High heels are gorgeous, and there’s nothing that changes a silhouette faster than slipping on a pair of pumps. Not only does it lengthen the leg, lift the glutes, and make you taller, people walk differently in high heels too. That delicious swing of the hips when you’re in a pair of killer heels is something we adore.

Unfortunately, high heels aren’t always great for your feet. High heels create insane pressure on the balls of your feet and can contribute to uneven muscle growth in the legs. In fact, most chiropractors, massage therapists, osteopaths, and more will suggest against wearing high heels at all.

So how do you reconcile your love for the heel with the damage it can do to you? You educate yourself!

Your first step when it comes to wearing high heels is to understand the different types of high heels available on the market and how they feel on. This is a trial and error experiment where you may have to end up with a pair of heels you can’t wear to figure out what you can wear. A stiletto will wear (and feel) vastly different to a wedge, as will a peep-toe to a Mary Jane. Try and see which style fits your foot best and makes you feel most at ease.

High heels wear differently than sneakers, because of this, finding the right fit in a high heel is a bit different. JJ’s House designer Jessica helps brides find wedding shoes for their big every day, and she has the following tips:

Go bigger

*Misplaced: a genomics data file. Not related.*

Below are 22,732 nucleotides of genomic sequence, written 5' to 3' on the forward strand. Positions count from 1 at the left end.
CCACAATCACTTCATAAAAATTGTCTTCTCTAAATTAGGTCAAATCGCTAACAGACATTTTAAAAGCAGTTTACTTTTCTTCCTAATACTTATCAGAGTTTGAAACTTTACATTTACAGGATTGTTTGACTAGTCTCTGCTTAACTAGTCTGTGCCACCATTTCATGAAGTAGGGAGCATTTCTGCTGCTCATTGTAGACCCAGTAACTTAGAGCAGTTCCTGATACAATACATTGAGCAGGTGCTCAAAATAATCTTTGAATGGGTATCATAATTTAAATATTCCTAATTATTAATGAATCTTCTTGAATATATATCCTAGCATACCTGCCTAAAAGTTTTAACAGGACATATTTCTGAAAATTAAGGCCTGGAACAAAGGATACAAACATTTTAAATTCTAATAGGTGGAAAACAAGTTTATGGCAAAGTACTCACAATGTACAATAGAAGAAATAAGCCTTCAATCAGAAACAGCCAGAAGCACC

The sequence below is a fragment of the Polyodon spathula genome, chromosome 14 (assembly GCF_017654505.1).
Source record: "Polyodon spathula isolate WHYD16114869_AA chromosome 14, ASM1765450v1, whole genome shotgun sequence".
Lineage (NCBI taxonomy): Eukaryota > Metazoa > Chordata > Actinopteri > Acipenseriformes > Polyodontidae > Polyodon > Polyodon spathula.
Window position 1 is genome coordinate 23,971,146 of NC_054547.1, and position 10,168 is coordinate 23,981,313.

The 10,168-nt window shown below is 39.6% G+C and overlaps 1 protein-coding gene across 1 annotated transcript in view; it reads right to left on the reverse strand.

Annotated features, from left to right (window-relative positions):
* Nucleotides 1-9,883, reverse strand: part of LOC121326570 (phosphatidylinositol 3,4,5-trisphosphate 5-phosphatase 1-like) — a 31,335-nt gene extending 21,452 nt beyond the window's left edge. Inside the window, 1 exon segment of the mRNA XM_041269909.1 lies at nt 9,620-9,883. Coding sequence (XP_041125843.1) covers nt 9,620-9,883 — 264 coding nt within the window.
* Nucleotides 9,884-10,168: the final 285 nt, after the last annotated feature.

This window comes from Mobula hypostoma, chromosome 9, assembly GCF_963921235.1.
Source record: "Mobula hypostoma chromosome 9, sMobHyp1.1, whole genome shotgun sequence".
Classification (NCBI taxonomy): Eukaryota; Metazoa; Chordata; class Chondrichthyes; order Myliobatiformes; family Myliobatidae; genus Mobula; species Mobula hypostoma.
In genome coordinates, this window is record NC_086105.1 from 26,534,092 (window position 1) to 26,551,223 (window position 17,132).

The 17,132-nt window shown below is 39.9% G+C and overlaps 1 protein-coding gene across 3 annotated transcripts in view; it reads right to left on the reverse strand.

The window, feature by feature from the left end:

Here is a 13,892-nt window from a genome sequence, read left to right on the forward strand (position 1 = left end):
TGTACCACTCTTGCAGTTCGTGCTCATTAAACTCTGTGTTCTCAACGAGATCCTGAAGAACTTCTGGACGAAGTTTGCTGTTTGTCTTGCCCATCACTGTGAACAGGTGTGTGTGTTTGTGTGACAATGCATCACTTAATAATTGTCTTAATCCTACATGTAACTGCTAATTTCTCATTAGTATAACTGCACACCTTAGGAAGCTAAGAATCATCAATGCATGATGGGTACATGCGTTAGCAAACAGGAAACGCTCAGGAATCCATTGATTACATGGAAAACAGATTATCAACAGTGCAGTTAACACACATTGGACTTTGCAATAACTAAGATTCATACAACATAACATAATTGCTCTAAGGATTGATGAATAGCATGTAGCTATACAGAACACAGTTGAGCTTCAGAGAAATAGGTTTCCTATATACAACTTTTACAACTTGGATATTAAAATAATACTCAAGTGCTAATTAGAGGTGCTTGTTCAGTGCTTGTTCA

“High heels can make your feet swell over the course of the day, so you’ll be more comfortable if you err on the side of slightly larger.”

Use a narrow heel

“A narrow heel will prevent your foot from sliding forward or sliding out. I get women to walk around in the heels quite a bit first to make sure they like the way their foot feels in them.”

Use a thicker heel for stability

“If you’re going to be on uneven ground or aren’t 100% comfortable in heels, I always recommend a chunkier heel to add stability to the shoe.”

If you’re new to wearing high heels, there’s no shame in starting low. Shorter heels may not have the drama of the 4-inch stiletto, but they will help teach you how to move your body in high heels so you can graduate to those stilettos (if you so choose). Straps can also be helpful for people new to wearing high heels. The straps serve to anchor your foot into the shoe and will prevent you from feeling unbalanced when you walk in them.

Personally, we think summer is the best time of year to start practicing wearing high heels. There is a considerable variety of chunky-heeled, strappy summer sandals that are easy to wear, affordable to purchase, and surprisingly comfortable that will help you get used to the feel of high heels.